Exercise Therapy To Prevent And Treat Depression

Research supports exercise for major depression. It may be an effective alternative for patients resistant to the currently available medications.

A comprehensive review of all the available therapies suggests that exercise is an effective intervention in  reducing depressive symptoms in patients with major depressive disorder (MDD), on its own and in conjunction with other treatments, such as antidepressant medication and psychotherapy.

The review in the May 2013 Journal of Psychiatric Practice, offers evidence-based recommendations for prescribing exercise, and addresses practical issues related to prescribing exercise in real-world treatment settings .

"Despite the substantial evidence supporting the use of exercise in the treatment of MDD, previous studies have not provided a clear indication of the proper dose of exercise needed to elicit an antidepressant effect," write Chad Rethorst, PhD, and Madhukar Trivedi, MD, of the Department of Psychiatry at the University of Texas Southwestern Medical Center, Dallas. The authors therefore, sought to fill the void by reviewing the available data from controlled clinical trials. The goal was to formulate specific and detailed recommendations for clinicians on how to prescribe exercise for their patients with MDD.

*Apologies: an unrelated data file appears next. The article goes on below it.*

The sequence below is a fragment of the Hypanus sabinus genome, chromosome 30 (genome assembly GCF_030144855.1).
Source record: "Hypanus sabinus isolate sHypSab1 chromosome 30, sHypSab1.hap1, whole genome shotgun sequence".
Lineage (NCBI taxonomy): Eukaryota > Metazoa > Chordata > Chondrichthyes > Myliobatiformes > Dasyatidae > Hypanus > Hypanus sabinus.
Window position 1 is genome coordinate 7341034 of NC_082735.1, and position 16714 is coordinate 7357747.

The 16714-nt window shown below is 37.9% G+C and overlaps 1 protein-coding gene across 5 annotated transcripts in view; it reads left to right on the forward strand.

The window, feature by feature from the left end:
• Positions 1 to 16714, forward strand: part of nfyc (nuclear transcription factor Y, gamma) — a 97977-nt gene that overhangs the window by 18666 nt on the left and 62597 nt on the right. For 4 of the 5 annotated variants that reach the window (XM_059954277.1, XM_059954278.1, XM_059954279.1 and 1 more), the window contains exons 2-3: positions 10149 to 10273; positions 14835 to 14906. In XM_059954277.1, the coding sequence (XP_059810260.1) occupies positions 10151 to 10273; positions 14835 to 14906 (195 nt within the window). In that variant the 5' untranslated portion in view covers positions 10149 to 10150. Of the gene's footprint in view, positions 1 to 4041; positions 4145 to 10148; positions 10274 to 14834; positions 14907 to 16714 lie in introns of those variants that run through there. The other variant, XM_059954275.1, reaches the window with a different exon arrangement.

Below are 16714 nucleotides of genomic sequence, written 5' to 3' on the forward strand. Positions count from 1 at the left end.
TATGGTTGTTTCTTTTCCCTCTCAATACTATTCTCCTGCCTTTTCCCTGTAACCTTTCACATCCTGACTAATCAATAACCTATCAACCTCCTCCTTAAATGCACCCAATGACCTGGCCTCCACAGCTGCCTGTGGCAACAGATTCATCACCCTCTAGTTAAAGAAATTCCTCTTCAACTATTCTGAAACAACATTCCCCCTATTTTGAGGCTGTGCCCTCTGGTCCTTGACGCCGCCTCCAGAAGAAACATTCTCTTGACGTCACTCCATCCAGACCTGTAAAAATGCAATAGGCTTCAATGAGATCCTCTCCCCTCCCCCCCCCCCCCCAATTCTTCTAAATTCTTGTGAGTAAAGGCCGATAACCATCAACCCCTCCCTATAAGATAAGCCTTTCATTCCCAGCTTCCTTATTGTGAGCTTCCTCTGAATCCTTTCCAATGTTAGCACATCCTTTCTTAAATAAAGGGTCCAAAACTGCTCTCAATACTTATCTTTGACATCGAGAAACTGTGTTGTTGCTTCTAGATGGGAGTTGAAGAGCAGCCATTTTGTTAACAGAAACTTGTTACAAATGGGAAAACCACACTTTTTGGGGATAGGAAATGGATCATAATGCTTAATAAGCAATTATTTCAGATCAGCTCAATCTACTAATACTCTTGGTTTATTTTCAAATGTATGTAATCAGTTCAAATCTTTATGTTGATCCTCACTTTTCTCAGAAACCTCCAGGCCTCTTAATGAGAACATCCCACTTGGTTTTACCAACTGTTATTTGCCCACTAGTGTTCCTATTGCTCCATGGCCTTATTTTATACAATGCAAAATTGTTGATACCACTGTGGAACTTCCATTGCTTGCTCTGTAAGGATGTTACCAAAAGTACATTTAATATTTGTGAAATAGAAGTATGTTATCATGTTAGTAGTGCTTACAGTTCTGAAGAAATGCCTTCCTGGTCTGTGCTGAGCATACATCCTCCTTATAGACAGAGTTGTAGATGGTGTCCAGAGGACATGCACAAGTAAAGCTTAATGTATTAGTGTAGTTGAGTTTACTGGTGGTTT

What is the Evidence?

The available evidence suggests that aerobic exercise is preferable for patients with MDD. However, there is evidence for resistance training as well.

Recommendations for patients include: Three to five exercise sessions per week, for 45 to 60 minutes per session.

Aerobic exercise should be done to achieve a target heart rate that is 50 to 85 percent of the individual's maximum heart rate.

Resistance training recommendations include a range of upper and lower body exercises — three sets of eight repetitions at 80 percent of 1-repetition maximum, ie, 80 percent of the maximum weight that the person can lift in one go.

The experts provide data suggesting that health benefits are apparent in four weeks after initiating the exercise regimen. The patients noticed a distinct improvement in depressive symptoms. However, there is no room for complacency: for the greatest degree of benefit in terms of antidepressant effect, the exercise program should be continued for at least ten to twelve weeks.

Compliance is pretty high, as the reviewers note, stating that among "the studies they reviewed, only about 15 percent of patients dropped out of exercise programs; they are comparable to dropout rates in studies of medications and psychotherapy."

Strategies that may help improve adherence to exercise programs are quite a few: the choice of exercise is varied and consulting patients about what interests them and tailoring individualized educational and exercise regimen helps. Practical tips for clinicians on exercise intervention are always a boon, especially if it helps patient adherence.

"These findings suggest that exercise doses below the current recommendations may still be beneficial for patients with MDD," the authors write. They suggest that clinicians should encourage patients to proactively take to some  form exercise "even if they do not exercise enough to meet current public health recommendations."

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